Mental health services should not rush in and “pathologise” people
caught up in last week’s terrorist attacks, a psychiatrist has
Dr Jim Bolton said relatives, emergency workers and those who had
suffered near misses, as well as those directly involved, would all
have an emotional reaction that could involve distress or
But he warned that sending in psychiatrists and counsellors to talk
victims through their experiences had proved counterproductive in
Bolton, who has written a leaflet on dealing with trauma for the
Royal College of Psychiatrists, said “debriefing” could interfere
with people’s normal coping mechanisms.
“What’s best for most people is to get on with their lives with
their usual social support,” he said.
People should only seek professional help if they had no one else
to confide in, if they felt overwhelmed by their feelings over a
number of weeks, or if they increased drinking or smoking to help
them cope, Bolton added.
Mental Health Foundation chief executive Andrew McCulloch said some
of those in close proximity to the atrocities would develop
post-traumatic stress disorder but services would be able to cope.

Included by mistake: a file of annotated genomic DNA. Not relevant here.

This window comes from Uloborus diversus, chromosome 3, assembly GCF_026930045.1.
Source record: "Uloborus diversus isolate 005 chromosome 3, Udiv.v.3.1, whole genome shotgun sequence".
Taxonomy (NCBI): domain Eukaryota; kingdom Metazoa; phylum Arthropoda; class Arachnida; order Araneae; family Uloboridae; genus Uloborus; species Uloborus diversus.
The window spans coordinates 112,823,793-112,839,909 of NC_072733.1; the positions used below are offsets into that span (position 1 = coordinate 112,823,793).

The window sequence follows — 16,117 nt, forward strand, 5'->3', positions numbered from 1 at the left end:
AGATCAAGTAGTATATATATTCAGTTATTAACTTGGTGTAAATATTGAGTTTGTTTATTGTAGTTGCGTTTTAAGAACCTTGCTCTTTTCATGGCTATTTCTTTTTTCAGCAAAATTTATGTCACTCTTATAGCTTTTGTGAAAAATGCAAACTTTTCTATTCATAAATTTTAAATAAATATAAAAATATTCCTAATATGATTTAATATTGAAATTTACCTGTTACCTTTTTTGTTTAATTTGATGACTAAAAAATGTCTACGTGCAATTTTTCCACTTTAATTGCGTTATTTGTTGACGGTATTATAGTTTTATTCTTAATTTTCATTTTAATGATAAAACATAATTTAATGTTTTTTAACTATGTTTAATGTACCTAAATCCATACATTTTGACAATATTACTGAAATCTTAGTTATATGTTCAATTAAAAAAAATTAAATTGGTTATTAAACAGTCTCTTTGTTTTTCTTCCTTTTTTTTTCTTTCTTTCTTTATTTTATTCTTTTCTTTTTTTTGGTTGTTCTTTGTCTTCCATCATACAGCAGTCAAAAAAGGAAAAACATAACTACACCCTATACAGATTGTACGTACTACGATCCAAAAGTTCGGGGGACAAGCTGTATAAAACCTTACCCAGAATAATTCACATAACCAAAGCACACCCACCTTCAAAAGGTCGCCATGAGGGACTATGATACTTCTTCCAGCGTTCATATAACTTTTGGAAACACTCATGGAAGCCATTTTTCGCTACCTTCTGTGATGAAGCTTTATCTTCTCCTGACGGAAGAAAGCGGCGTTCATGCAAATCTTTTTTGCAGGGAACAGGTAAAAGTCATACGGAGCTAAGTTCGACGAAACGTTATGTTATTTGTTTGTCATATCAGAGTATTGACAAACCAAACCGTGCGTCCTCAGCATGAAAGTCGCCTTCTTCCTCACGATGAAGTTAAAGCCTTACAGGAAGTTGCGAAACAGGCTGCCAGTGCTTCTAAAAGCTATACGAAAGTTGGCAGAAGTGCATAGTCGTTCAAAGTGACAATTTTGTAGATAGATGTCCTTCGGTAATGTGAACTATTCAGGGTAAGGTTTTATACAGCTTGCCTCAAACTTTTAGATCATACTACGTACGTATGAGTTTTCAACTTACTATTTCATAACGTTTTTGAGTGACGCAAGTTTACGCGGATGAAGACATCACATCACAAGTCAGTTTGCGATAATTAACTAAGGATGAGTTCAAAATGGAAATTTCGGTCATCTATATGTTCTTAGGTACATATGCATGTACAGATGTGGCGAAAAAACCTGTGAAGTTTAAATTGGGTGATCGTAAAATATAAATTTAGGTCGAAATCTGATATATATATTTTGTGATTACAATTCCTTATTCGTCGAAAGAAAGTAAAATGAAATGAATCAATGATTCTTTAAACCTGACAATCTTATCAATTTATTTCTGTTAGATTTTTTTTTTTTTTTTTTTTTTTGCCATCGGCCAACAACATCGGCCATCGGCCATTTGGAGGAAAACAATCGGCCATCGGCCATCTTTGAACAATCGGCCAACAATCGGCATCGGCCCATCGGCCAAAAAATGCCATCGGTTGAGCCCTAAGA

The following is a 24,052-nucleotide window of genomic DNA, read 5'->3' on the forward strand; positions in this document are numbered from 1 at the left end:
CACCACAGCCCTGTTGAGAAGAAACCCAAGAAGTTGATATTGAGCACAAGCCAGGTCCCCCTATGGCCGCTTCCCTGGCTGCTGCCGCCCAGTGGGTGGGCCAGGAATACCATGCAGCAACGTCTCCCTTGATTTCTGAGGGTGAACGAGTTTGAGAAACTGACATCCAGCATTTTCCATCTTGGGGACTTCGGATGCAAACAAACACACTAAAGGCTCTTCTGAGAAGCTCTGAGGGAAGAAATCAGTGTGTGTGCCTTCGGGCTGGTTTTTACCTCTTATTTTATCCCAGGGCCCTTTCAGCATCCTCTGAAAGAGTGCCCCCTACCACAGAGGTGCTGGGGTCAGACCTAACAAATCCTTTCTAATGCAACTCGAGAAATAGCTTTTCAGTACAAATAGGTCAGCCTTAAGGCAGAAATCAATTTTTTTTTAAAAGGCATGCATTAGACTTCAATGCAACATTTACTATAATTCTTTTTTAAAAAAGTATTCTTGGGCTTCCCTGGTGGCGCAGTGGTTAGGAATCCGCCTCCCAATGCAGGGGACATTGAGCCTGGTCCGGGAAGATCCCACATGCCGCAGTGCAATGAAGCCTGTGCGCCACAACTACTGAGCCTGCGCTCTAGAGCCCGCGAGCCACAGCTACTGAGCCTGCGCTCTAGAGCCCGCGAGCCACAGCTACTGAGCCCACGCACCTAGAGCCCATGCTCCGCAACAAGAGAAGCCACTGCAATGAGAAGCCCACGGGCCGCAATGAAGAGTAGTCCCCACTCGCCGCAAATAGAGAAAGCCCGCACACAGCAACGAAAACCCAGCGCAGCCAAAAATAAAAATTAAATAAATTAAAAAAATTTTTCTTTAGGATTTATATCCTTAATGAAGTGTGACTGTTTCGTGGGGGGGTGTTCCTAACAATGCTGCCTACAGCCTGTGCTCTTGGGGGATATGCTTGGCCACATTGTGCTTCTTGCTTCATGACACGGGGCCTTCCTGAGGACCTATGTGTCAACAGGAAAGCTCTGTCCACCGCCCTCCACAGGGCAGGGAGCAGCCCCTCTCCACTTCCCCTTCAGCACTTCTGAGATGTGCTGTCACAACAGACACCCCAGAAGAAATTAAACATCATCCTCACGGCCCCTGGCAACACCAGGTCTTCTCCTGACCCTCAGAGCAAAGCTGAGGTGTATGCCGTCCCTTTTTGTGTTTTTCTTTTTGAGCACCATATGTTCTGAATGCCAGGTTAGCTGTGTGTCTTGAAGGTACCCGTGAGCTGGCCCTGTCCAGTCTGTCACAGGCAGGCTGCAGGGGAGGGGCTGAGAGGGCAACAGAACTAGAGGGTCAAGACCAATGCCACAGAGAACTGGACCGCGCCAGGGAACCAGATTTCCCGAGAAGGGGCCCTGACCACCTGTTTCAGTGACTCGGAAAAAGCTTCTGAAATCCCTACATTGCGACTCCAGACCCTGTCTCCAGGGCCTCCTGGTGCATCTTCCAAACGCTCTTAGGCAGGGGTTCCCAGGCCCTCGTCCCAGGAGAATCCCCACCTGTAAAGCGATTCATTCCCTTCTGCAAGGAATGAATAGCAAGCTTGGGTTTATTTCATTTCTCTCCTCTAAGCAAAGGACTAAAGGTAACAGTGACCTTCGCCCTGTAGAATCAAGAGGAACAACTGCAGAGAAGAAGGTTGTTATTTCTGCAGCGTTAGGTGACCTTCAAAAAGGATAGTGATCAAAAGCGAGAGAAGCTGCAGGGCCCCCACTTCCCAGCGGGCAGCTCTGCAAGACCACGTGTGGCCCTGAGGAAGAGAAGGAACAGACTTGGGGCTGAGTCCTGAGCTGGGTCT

In the wider population, he said, people were bound to be more
worried about travelling by underground train.
“People need to be encouraged to get back to work as quickly as
possible and be supported to do that in a way that’s right for
them,” he said.
McCulloch said the response must strike a balance between not
pathologising rational fear as a mental illness and providing for
those suffering from a serious mental reaction.
Sophie Corlett, director of policy at Mind, said mental health
services needed to be ready to offer people a choice of therapies
because everyone experienced post-traumatic stress differently.
“While, for some, talking therapies may be the best solution,
others may prefer not to talk at all,” she added.